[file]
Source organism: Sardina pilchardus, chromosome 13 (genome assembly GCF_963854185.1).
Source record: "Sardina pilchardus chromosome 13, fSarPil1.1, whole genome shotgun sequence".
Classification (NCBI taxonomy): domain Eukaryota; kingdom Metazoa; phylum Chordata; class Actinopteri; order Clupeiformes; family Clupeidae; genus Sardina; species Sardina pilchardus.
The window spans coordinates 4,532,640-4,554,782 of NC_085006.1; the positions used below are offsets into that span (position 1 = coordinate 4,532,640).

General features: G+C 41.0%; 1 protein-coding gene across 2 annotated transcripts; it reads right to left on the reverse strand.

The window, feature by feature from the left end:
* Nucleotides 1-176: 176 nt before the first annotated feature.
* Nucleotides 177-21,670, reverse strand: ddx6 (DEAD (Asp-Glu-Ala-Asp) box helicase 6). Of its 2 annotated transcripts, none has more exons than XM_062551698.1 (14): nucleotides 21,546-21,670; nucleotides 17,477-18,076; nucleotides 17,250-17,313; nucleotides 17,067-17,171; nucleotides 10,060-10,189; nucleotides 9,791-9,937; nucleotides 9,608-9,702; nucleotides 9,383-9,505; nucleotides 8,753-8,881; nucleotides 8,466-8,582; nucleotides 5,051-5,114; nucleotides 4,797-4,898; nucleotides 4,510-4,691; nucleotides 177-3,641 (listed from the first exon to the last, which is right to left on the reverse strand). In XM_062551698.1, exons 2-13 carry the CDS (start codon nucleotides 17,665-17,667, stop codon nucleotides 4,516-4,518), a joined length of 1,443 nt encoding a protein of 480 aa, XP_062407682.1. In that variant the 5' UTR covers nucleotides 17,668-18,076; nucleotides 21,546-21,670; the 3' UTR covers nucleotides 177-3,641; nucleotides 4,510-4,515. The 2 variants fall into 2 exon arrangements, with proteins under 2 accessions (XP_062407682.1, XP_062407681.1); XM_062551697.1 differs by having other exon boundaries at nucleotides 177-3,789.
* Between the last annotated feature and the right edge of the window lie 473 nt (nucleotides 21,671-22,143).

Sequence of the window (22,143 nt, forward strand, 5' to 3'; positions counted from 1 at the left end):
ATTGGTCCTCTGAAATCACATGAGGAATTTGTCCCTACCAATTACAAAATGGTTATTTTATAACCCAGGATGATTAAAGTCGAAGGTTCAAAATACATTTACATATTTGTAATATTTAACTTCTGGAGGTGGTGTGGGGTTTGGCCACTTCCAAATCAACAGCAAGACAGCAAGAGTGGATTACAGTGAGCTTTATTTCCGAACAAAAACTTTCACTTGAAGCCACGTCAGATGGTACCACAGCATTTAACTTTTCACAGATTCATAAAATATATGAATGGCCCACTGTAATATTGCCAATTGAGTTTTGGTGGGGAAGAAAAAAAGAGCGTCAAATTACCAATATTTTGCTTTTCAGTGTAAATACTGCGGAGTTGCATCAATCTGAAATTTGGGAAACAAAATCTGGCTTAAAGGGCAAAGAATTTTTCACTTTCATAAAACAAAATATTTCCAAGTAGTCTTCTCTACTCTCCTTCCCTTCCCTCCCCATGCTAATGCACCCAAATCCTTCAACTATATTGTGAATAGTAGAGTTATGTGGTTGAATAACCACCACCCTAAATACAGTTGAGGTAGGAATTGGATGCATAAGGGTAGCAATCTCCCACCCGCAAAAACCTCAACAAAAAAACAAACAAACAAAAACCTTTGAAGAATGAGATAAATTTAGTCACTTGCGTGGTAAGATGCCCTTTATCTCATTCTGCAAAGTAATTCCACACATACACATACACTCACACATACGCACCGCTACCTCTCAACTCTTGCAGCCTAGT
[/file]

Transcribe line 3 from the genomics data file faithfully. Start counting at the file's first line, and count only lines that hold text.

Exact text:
Classification (NCBI taxonomy): domain Eukaryota; kingdom Metazoa; phylum Chordata; class Actinopteri; order Clupeiformes; family Clupeidae; genus Sardina; species Sardina pilchardus.